We at WRRC will continue to offer free water testing for as long as we can, even after the advisories are lifted.
(Reposted from Councilmember Yuki Lei Sugimura’s email updates)
Reporters from Hawaii News Now interviewed DWS director John Stufflebean on Friday the 8th of September, and in their published article it was reported he estimates the advisory may be lifted for 85% of Kula within a week. Other areas closer to the burn may take longer. The HNN article can be viewed HERE. Please also note that we at WRRC will continue to offer free water testing for as long as we can, even after the advisories are lifted.
The county has been making good progress in testing the water systems for VOC’s. They are sharing results on a map HERE and are also posting all of the lab reports HERE. In order to help community members sort through this large amount of data more easily, volunteers have spent time to comb through and summarize the results. THIS spreadsheet was provided by Melissa, who is a Kula community member and THIS spreadsheet was compiled by Maggie, one of our wonderful UH student volunteers. I am not a public health expert, nor do I work for an agency that regulates drinking water safety, but my professional opinion as a research hydrologist is that I do not see anything concerning in these reports. However, this is also a small amount of data and we also know that this type of contamination can be hard to detect, necessitating widespread and repeated testing. (Please also note that the county reported a potential lab contamination incident that may explain the elevated dichloromethane levels found in some samples, and we believe this compound has not been associated with other wildfires in the past.).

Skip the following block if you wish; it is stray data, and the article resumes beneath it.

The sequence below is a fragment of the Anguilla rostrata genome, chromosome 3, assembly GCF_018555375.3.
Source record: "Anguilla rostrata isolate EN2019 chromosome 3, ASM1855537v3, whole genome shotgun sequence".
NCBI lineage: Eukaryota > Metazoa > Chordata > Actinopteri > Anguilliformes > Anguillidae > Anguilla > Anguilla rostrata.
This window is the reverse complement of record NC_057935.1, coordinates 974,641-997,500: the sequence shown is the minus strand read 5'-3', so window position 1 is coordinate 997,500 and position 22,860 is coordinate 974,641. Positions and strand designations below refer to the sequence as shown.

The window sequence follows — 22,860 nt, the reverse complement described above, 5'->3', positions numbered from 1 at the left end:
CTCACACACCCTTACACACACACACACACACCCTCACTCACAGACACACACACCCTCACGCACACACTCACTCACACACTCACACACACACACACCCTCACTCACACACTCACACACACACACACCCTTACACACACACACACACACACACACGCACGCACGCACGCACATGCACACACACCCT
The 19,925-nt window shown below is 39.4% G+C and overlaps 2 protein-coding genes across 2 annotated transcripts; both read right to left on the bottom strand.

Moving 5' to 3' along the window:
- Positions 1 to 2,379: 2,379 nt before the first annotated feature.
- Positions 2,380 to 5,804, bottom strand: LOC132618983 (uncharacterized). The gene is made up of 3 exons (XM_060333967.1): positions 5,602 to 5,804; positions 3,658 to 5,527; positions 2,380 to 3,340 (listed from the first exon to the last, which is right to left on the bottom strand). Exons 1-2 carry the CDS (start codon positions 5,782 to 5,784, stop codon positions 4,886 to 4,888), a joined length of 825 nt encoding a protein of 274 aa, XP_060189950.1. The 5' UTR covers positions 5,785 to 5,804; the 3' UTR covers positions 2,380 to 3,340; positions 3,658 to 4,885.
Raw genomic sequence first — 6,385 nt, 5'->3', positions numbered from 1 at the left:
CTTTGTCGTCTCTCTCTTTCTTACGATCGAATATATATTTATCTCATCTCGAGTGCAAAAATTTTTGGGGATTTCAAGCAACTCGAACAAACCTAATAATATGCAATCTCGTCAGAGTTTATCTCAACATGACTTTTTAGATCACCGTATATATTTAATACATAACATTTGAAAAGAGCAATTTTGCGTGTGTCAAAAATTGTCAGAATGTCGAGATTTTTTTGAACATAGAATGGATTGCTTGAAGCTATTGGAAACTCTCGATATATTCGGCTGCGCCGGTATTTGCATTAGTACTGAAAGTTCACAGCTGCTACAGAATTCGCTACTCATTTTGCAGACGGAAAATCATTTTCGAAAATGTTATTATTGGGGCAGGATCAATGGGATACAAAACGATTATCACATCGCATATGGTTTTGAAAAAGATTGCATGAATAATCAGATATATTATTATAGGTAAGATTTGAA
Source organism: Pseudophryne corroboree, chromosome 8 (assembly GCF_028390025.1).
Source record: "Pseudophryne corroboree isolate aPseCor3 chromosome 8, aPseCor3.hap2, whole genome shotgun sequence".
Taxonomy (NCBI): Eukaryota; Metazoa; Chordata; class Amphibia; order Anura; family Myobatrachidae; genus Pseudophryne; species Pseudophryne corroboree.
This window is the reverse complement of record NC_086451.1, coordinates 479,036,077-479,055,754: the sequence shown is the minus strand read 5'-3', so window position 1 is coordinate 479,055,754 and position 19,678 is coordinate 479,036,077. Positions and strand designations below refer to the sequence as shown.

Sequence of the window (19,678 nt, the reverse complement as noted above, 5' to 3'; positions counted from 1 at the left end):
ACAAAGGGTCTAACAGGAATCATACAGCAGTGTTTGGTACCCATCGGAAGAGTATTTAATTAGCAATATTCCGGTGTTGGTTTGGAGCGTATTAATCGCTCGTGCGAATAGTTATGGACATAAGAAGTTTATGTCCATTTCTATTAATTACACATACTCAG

This seminar [LINK to recording here] was presented by Catherine Pirkle, Ph.D. and Rosana Hernandez Weldon, Ph.D., M.P.H. of the Office of Public Health Studies at the University of Hawaiʻi at Mānoa. It covers a deep dive into the existing evidence base on the health effects of wildfires. 1.5 hours long.
Maui Community Water Sampling Requests
The University of Hawaiʻi Water Resources Research Center (UH-WRRC) is partnering with teams at UH Maui College to set up a home tap-water sampling program, which will provide free non-regulatory water quality testing to residents in affected areas.
It is important to know that these tests will NOT show if water is safe for use. DWS and DOH are conducting tests to determine if water is safe for use. Instead, WRRC tests will produce research quality, screening-level data that can be used by DOH and DWS to target regulatory level testing and will produce data that can expand our understanding of our water quality at a community level.
If detections are found, location-specific data will be shared with DWS and DOH to aid in their regulatory-level testing efforts. Data generated by these tests will be made available to individual homeowners, and will be released on this web-page in an aggregated and anonymized manner to protect personal information.
If you are interested in having your home tested please fill out this form bit.ly/3YHzheL or scan the QR code. We will work to get back to you as soon as we can with more information.
- Purdue University, the Center for Plumbing Safety: Response and Recovery to Wildfire Caused Drinking Water Contamination
- Maui County Press Releases and Alerts
- Department of Water Supply Home page and News Flashes
- Maui Wildfire Response - Hawaii State Department of Health
This is a collaborative initiative between the University of Hawaiʻi at Mānoa WRRC in partnership with the University of Hawaiʻi Maui College and the College of Tropical Agriculture and Human Resources
Funding is provided by UH Mānoa and the NSF